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Re: printing wchar_t*
> From: Vladimir Prus <email@example.com>
> Date: Fri, 14 Apr 2006 10:10:19 +0400
> The problem is that I don't see any way how gdb can print wchar_t in a way
> that does not require post-processing. It can print it as UTF8, but then
> for printing char* gdb should use local 8 bit encoding, which is likely to
> be *not* UTF8.
You are talking about a GUI front-end, aren't you? In that case, you
will need to code a routine that accepts a wchar_t string, and then
_displays_ it using the appropriate font. It is wrong to talk about
``printing'' it and about ``local 8-bit encoding'', because you don't
want to encode it, you want to display it using the appropriate font.
In particular, if the original wchar_t uses Unicode codepoints, then
presumably there should be some GUI API call, specific to your
windowing system, that would accept such a wchar_t string and display
it using a Unicode font.
So if you are going to do this in the front-end, I think all you need
is ask GDB to supply the wchar_t string using the array notation; the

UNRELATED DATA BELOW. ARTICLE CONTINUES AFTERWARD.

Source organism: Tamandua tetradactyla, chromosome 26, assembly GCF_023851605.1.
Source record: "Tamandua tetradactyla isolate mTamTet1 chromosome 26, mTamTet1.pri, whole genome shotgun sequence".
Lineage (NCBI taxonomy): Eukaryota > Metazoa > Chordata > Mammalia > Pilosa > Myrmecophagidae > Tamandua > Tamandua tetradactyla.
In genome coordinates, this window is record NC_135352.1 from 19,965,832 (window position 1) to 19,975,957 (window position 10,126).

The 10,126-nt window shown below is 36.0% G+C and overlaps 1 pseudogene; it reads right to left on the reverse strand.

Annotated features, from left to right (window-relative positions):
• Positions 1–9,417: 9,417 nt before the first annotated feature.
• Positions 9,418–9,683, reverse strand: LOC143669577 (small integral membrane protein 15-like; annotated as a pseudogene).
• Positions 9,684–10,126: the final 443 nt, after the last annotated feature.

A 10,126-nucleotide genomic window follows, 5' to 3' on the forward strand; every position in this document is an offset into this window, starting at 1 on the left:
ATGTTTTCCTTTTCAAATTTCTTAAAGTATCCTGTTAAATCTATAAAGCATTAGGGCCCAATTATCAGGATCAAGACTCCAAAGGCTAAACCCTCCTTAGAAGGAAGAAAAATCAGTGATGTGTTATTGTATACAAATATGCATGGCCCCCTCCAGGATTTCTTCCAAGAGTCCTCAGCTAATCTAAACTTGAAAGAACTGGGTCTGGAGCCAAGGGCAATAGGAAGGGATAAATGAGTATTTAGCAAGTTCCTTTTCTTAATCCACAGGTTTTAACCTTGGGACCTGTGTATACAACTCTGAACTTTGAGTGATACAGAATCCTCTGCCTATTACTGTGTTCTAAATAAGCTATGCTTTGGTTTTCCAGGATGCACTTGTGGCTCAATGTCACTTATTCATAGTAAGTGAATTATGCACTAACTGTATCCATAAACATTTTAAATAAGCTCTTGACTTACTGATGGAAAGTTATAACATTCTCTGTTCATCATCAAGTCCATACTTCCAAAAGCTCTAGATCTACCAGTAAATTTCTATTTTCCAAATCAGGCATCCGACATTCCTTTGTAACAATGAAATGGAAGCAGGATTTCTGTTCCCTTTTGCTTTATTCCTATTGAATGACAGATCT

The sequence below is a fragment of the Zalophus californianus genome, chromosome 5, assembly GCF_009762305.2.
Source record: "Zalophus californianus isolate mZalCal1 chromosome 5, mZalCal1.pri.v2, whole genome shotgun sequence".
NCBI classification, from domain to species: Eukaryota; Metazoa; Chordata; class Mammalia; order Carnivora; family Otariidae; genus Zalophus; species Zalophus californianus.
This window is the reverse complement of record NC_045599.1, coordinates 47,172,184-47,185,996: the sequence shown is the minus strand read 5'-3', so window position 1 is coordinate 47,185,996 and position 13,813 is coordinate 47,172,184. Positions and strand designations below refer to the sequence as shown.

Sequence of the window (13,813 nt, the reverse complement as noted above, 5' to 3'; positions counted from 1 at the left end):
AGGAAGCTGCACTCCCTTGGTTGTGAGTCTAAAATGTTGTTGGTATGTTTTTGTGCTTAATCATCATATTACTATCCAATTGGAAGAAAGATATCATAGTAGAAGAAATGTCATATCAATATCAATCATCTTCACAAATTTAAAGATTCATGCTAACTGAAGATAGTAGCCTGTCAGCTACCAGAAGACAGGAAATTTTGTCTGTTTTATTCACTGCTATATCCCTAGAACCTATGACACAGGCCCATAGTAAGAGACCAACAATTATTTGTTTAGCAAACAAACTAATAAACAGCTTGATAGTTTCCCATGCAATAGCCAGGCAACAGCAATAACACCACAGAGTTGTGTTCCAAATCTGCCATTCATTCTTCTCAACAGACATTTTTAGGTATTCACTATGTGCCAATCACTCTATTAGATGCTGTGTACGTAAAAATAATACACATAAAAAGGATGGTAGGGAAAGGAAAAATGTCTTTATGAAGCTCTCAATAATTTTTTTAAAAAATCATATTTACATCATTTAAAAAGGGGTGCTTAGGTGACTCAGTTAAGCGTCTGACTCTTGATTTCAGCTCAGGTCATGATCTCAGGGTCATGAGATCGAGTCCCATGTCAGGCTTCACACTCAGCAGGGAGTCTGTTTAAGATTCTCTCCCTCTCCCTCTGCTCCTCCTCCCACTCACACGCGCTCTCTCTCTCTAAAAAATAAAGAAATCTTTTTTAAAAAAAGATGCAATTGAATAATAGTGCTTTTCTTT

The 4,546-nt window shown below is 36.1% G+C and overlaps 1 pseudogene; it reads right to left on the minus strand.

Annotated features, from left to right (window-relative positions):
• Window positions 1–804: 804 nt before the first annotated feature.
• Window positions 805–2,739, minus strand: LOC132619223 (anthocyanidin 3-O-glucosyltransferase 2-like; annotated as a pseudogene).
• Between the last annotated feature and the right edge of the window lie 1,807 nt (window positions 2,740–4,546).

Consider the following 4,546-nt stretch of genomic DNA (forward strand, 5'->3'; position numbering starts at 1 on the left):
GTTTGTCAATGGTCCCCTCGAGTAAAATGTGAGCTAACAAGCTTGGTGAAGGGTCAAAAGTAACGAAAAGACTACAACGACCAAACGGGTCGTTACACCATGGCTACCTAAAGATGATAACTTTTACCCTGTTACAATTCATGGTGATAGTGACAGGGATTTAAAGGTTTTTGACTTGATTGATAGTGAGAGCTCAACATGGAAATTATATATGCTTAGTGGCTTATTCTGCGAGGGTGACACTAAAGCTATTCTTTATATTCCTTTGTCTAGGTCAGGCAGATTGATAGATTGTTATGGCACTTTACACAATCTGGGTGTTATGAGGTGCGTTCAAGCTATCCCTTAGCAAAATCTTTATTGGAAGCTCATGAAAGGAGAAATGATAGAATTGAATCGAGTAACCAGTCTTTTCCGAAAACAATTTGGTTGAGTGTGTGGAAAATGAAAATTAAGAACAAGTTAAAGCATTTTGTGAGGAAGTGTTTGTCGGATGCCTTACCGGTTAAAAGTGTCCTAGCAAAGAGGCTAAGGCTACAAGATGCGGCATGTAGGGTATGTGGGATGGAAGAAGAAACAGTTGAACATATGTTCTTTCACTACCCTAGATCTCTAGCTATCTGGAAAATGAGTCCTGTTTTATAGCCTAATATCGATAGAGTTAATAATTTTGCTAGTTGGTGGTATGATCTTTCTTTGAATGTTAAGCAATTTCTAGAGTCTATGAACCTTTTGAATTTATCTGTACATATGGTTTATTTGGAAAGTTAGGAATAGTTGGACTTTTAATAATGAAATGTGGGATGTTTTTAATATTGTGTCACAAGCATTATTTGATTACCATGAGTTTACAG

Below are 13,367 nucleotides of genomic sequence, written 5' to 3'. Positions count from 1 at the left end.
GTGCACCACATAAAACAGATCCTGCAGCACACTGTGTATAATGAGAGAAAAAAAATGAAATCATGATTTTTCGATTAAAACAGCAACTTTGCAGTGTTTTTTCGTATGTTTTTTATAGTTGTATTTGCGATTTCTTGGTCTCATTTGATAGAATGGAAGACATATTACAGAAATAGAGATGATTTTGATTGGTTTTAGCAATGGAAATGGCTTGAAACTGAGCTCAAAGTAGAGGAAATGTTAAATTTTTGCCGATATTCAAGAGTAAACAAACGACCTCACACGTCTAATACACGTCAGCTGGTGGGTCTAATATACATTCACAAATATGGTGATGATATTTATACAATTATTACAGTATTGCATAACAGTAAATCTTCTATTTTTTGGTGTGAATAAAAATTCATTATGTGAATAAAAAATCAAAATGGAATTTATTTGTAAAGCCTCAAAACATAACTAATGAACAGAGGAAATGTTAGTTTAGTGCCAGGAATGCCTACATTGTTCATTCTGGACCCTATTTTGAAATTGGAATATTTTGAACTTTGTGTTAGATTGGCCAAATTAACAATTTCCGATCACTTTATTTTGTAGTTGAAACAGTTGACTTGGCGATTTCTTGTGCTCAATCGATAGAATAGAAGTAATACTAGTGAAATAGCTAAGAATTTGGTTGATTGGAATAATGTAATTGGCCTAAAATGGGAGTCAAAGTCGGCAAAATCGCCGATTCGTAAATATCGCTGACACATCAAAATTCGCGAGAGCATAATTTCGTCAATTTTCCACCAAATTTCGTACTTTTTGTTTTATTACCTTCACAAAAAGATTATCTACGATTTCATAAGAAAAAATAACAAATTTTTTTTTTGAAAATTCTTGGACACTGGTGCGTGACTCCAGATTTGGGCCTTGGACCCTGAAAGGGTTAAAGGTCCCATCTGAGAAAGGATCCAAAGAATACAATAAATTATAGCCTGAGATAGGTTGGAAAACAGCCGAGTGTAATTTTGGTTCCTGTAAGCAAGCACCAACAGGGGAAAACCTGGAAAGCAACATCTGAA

rest will have to be done inside the front-end. Am I missing
> Gdb can probably use some extra markers for values: like:
> "foo" for string in local 8-bit encoding
> L"foo" for string in UTF8 encoding.
> It's also possible to use "\u" escapes.
Why do you need any of these? 16-bit Unicode characters are just
integers, so ask GDB to send them as integers. That should be all you
need, since displaying them is something your FE will need to do
> But then there's a problem:
> - Do we assume that wchar_t is always UTF-16 or UTF-32?
You don't need to assume, you can ask the application. Wouldn't
"sizeof(wchar_t)" do the trick?
> - how user-specified encoding will be handled
wchar_t is not an encoding, it's the characters' codes themselves.
Encoded characters are (in general) multibyte character strings, not
wchar_t. See, for example, the description of library functions
mbsinit, mbrlen, mbrtowc, etc., for more about this distinction.